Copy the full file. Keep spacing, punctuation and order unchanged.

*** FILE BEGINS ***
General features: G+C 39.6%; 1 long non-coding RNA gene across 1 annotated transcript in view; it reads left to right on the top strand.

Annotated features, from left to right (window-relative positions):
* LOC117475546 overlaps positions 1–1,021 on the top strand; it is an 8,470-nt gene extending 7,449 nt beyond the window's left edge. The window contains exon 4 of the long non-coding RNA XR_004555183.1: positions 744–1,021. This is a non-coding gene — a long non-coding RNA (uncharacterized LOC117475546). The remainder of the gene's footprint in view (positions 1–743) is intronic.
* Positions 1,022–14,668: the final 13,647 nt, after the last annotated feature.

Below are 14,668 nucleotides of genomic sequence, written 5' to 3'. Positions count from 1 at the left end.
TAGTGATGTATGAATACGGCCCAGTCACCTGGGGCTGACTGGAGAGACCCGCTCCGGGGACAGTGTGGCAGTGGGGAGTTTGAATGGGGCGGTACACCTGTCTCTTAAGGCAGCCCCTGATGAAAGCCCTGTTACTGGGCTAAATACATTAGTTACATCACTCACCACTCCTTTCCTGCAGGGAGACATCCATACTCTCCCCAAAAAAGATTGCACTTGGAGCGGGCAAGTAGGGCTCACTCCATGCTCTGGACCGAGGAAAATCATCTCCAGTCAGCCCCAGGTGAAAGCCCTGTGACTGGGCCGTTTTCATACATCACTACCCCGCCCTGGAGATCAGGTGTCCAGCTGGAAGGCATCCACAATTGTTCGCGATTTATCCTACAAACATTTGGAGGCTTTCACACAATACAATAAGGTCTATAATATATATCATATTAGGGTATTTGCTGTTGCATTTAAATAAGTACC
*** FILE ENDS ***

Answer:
General features: G+C 39.6%; 1 long non-coding RNA gene across 1 annotated transcript in view; it reads left to right on the top strand.

Annotated features, from left to right (window-relative positions):
* LOC117475546 overlaps positions 1–1,021 on the top strand; it is an 8,470-nt gene extending 7,449 nt beyond the window's left edge. The window contains exon 4 of the long non-coding RNA XR_004555183.1: positions 744–1,021. This is a non-coding gene — a long non-coding RNA (uncharacterized LOC117475546). The remainder of the gene's footprint in view (positions 1–743) is intronic.
* Positions 1,022–14,668: the final 13,647 nt, after the last annotated feature.

Below are 14,668 nucleotides of genomic sequence, written 5' to 3'. Positions count from 1 at the left end.
TAGTGATGTATGAATACGGCCCAGTCACCTGGGGCTGACTGGAGAGACCCGCTCCGGGGACAGTGTGGCAGTGGGGAGTTTGAATGGGGCGGTACACCTGTCTCTTAAGGCAGCCCCTGATGAAAGCCCTGTTACTGGGCTAAATACATTAGTTACATCACTCACCACTCCTTTCCTGCAGGGAGACATCCATACTCTCCCCAAAAAAGATTGCACTTGGAGCGGGCAAGTAGGGCTCACTCCATGCTCTGGACCGAGGAAAATCATCTCCAGTCAGCCCCAGGTGAAAGCCCTGTGACTGGGCCGTTTTCATACATCACTACCCCGCCCTGGAGATCAGGTGTCCAGCTGGAAGGCATCCACAATTGTTCGCGATTTATCCTACAAACATTTGGAGGCTTTCACACAATACAATAAGGTCTATAATATATATCATATTAGGGTATTTGCTGTTGCATTTAAATAAGTACC